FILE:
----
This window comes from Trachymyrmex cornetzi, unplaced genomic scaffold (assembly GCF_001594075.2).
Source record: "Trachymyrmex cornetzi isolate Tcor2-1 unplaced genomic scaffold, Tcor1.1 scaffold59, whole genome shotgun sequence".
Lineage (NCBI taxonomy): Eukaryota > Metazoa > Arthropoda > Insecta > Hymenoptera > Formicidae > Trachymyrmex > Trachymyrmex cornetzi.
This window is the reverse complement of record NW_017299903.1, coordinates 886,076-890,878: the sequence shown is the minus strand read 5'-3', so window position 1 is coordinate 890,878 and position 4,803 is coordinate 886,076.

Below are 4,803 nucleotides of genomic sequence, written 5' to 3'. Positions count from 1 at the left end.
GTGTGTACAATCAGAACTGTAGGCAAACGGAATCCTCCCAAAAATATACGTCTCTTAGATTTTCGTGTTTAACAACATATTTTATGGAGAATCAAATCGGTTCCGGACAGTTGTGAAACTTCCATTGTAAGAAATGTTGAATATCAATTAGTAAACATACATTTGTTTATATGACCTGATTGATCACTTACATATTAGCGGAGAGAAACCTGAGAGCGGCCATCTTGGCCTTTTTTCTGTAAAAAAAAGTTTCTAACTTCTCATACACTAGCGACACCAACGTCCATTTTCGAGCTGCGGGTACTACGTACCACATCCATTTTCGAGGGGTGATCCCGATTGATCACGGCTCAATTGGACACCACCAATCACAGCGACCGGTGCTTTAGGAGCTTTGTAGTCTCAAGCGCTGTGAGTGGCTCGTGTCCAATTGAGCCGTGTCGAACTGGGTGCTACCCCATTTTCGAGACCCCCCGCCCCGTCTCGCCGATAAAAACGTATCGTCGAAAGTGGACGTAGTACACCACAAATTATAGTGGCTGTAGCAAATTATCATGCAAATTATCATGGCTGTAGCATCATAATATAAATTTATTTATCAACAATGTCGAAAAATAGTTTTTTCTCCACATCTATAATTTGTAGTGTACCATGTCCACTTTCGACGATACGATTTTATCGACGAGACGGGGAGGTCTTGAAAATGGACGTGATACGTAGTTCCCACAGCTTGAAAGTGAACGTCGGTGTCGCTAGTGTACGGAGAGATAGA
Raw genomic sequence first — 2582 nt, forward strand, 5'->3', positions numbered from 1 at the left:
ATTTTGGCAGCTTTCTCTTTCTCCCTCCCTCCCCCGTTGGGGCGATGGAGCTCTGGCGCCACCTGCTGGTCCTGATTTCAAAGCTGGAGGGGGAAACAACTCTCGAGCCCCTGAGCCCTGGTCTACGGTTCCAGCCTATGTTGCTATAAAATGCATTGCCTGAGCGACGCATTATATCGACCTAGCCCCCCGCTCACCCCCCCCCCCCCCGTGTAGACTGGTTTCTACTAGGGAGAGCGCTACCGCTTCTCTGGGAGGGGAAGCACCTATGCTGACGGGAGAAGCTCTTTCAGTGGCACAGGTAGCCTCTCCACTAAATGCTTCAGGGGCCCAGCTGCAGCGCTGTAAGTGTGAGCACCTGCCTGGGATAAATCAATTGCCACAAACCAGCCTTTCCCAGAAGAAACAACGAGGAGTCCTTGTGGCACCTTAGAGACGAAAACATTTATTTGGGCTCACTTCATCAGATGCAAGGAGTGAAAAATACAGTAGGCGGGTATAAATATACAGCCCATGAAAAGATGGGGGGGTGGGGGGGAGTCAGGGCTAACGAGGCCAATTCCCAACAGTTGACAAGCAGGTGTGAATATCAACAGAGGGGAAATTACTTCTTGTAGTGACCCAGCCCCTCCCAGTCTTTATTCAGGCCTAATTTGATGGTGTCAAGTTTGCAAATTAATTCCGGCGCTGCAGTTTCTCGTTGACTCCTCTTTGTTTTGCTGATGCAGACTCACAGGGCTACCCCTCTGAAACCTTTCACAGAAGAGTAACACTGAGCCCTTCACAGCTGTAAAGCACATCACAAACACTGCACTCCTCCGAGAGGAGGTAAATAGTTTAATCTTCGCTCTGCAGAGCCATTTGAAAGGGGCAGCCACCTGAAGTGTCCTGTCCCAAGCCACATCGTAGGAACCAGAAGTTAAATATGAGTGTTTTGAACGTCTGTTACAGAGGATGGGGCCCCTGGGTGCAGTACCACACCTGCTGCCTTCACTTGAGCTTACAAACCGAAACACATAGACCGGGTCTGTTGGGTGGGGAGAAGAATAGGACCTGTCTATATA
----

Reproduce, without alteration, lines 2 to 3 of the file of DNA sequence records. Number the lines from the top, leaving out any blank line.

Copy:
Source record: "Trachymyrmex cornetzi isolate Tcor2-1 unplaced genomic scaffold, Tcor1.1 scaffold59, whole genome shotgun sequence".
Lineage (NCBI taxonomy): Eukaryota > Metazoa > Arthropoda > Insecta > Hymenoptera > Formicidae > Trachymyrmex > Trachymyrmex cornetzi.